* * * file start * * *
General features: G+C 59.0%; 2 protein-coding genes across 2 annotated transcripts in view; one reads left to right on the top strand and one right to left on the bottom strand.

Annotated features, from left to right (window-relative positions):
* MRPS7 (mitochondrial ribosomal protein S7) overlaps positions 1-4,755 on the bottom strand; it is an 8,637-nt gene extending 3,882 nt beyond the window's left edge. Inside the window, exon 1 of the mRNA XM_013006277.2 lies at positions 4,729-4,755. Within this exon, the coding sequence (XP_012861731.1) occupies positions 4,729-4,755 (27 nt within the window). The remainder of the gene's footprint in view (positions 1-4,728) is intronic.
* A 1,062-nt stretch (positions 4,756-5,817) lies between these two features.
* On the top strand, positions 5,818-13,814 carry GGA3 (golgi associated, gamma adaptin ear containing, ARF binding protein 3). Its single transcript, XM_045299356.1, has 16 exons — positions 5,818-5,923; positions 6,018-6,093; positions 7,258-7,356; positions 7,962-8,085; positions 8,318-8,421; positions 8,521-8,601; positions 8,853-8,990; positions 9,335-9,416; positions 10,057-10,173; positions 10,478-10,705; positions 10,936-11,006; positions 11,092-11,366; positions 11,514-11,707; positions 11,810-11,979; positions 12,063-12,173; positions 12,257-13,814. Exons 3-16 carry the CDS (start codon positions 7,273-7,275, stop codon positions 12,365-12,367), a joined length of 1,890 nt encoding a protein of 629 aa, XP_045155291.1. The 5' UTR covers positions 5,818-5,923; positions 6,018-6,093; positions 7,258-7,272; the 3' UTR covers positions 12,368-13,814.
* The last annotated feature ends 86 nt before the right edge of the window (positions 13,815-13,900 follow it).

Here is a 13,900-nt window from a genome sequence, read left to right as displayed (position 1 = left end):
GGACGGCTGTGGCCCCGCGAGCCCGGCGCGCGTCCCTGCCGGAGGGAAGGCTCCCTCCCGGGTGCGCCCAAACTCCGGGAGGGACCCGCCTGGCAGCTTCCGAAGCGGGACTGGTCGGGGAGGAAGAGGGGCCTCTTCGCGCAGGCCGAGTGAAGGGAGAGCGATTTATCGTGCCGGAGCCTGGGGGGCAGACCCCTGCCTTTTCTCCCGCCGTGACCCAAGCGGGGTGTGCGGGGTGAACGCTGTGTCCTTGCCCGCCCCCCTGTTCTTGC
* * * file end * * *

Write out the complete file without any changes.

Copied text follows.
General features: G+C 59.0%; 2 protein-coding genes across 2 annotated transcripts in view; one reads left to right on the top strand and one right to left on the bottom strand.

Annotated features, from left to right (window-relative positions):
* MRPS7 (mitochondrial ribosomal protein S7) overlaps positions 1-4,755 on the bottom strand; it is an 8,637-nt gene extending 3,882 nt beyond the window's left edge. Inside the window, exon 1 of the mRNA XM_013006277.2 lies at positions 4,729-4,755. Within this exon, the coding sequence (XP_012861731.1) occupies positions 4,729-4,755 (27 nt within the window). The remainder of the gene's footprint in view (positions 1-4,728) is intronic.
* A 1,062-nt stretch (positions 4,756-5,817) lies between these two features.
* On the top strand, positions 5,818-13,814 carry GGA3 (golgi associated, gamma adaptin ear containing, ARF binding protein 3). Its single transcript, XM_045299356.1, has 16 exons — positions 5,818-5,923; positions 6,018-6,093; positions 7,258-7,356; positions 7,962-8,085; positions 8,318-8,421; positions 8,521-8,601; positions 8,853-8,990; positions 9,335-9,416; positions 10,057-10,173; positions 10,478-10,705; positions 10,936-11,006; positions 11,092-11,366; positions 11,514-11,707; positions 11,810-11,979; positions 12,063-12,173; positions 12,257-13,814. Exons 3-16 carry the CDS (start codon positions 7,273-7,275, stop codon positions 12,365-12,367), a joined length of 1,890 nt encoding a protein of 629 aa, XP_045155291.1. The 5' UTR covers positions 5,818-5,923; positions 6,018-6,093; positions 7,258-7,272; the 3' UTR covers positions 12,368-13,814.
* The last annotated feature ends 86 nt before the right edge of the window (positions 13,815-13,900 follow it).

Here is a 13,900-nt window from a genome sequence, read left to right as displayed (position 1 = left end):
GGACGGCTGTGGCCCCGCGAGCCCGGCGCGCGTCCCTGCCGGAGGGAAGGCTCCCTCCCGGGTGCGCCCAAACTCCGGGAGGGACCCGCCTGGCAGCTTCCGAAGCGGGACTGGTCGGGGAGGAAGAGGGGCCTCTTCGCGCAGGCCGAGTGAAGGGAGAGCGATTTATCGTGCCGGAGCCTGGGGGGCAGACCCCTGCCTTTTCTCCCGCCGTGACCCAAGCGGGGTGTGCGGGGTGAACGCTGTGTCCTTGCCCGCCCCCCTGTTCTTGC